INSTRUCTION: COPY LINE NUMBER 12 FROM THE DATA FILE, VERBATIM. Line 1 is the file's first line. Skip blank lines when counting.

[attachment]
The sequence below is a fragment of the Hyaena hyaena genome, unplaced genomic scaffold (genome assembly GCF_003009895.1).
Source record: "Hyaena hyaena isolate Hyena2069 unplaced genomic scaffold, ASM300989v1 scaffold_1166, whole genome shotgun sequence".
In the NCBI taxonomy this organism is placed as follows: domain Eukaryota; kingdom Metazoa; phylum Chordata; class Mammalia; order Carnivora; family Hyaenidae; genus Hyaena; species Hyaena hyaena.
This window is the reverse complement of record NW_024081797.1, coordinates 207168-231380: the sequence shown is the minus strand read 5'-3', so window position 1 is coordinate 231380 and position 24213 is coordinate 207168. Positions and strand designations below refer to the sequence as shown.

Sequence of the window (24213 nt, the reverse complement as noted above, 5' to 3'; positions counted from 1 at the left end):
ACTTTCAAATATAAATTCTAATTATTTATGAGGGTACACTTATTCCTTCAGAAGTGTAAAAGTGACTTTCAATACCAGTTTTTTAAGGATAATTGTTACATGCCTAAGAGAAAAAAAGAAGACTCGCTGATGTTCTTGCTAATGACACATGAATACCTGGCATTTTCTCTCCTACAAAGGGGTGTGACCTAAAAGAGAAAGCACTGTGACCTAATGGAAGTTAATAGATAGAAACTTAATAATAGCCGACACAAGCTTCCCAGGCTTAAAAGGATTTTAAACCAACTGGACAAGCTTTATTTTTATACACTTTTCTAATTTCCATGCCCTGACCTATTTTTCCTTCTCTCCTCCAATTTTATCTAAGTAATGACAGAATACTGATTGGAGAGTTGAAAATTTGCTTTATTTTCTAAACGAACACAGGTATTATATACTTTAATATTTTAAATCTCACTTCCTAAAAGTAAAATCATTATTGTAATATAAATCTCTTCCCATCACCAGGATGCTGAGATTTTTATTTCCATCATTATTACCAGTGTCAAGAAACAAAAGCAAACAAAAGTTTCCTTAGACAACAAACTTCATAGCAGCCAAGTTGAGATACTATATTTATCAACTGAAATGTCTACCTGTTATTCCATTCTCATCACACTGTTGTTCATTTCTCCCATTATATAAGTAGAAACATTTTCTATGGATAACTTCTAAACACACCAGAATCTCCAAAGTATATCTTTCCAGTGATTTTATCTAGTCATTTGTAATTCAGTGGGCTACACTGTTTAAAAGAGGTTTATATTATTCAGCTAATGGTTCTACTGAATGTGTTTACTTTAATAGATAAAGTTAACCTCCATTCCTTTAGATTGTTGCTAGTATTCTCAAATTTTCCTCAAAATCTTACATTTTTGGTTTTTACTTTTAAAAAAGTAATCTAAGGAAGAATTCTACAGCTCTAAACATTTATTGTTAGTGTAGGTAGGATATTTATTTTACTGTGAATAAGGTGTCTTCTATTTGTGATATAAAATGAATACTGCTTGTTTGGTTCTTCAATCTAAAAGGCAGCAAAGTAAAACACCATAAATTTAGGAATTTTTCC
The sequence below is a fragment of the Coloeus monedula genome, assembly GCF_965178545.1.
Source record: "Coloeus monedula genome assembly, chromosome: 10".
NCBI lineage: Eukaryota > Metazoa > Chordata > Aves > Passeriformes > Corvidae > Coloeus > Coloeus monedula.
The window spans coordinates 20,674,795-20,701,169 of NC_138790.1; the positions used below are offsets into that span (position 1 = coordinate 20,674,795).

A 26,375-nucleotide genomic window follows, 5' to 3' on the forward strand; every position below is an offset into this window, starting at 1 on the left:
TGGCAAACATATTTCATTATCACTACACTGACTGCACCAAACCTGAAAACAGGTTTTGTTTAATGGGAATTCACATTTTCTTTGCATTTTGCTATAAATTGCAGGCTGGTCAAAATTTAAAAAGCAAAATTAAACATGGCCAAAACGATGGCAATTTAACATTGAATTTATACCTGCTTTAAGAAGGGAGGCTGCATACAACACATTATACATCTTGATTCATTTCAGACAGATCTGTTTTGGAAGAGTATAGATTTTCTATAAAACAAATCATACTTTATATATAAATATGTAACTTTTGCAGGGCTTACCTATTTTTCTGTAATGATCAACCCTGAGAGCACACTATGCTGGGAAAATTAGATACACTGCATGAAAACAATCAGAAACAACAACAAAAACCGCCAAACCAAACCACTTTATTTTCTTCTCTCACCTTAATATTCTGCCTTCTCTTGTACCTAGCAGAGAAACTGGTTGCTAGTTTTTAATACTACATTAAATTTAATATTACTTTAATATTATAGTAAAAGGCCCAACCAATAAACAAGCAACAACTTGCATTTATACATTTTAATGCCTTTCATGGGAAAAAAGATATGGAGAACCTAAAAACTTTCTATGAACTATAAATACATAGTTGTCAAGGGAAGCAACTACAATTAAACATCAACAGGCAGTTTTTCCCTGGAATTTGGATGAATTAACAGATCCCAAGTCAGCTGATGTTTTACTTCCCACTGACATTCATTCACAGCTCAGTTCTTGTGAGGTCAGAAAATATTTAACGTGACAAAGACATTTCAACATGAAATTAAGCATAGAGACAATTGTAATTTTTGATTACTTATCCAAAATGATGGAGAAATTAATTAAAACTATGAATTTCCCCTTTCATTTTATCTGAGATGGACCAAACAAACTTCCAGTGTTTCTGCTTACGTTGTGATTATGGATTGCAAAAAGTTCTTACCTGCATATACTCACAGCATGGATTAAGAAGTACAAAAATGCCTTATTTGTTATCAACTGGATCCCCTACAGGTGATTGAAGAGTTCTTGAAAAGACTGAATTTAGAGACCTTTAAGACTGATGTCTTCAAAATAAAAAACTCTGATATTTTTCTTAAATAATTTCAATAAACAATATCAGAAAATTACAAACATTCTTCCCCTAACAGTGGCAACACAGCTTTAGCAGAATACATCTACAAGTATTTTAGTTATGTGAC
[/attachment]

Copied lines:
TGGCAAACATATTTCATTATCACTACACTGACTGCACCAAACCTGAAAACAGGTTTTGTTTAATGGGAATTCACATTTTCTTTGCATTTTGCTATAAATTGCAGGCTGGTCAAAATTTAAAAAGCAAAATTAAACATGGCCAAAACGATGGCAATTTAACATTGAATTTATACCTGCTTTAAGAAGGGAGGCTGCATACAACACATTATACATCTTGATTCATTTCAGACAGATCTGTTTTGGAAGAGTATAGATTTTCTATAAAACAAATCATACTTTATATATAAATATGTAACTTTTGCAGGGCTTACCTATTTTTCTGTAATGATCAACCCTGAGAGCACACTATGCTGGGAAAATTAGATACACTGCATGAAAACAATCAGAAACAACAACAAAAACCGCCAAACCAAACCACTTTATTTTCTTCTCTCACCTTAATATTCTGCCTTCTCTTGTACCTAGCAGAGAAACTGGTTGCTAGTTTTTAATACTACATTAAATTTAATATTACTTTAATATTATAGTAAAAGGCCCAACCAATAAACAAGCAACAACTTGCATTTATACATTTTAATGCCTTTCATGGGAAAAAAGATATGGAGAACCTAAAAACTTTCTATGAACTATAAATACATAGTTGTCAAGGGAAGCAACTACAATTAAACATCAACAGGCAGTTTTTCCCTGGAATTTGGATGAATTAACAGATCCCAAGTCAGCTGATGTTTTACTTCCCACTGACATTCATTCACAGCTCAGTTCTTGTGAGGTCAGAAAATATTTAACGTGACAAAGACATTTCAACATGAAATTAAGCATAGAGACAATTGTAATTTTTGATTACTTATCCAAAATGATGGAGAAATTAATTAAAACTATGAATTTCCCCTTTCATTTTATCTGAGATGGACCAAACAAACTTCCAGTGTTTCTGCTTACGTTGTGATTATGGATTGCAAAAAGTTCTTACCTGCATATACTCACAGCATGGATTAAGAAGTACAAAAATGCCTTATTTGTTATCAACTGGATCCCCTACAGGTGATTGAAGAGTTCTTGAAAAGACTGAATTTAGAGACCTTTAAGACTGATGTCTTCAAAATAAAAAACTCTGATATTTTTCTTAAATAATTTCAATAAACAATATCAGAAAATTACAAACATTCTTCCCCTAACAGTGGCAACACAGCTTTAGCAGAATACATCTACAAGTATTTTAGTTATGTGAC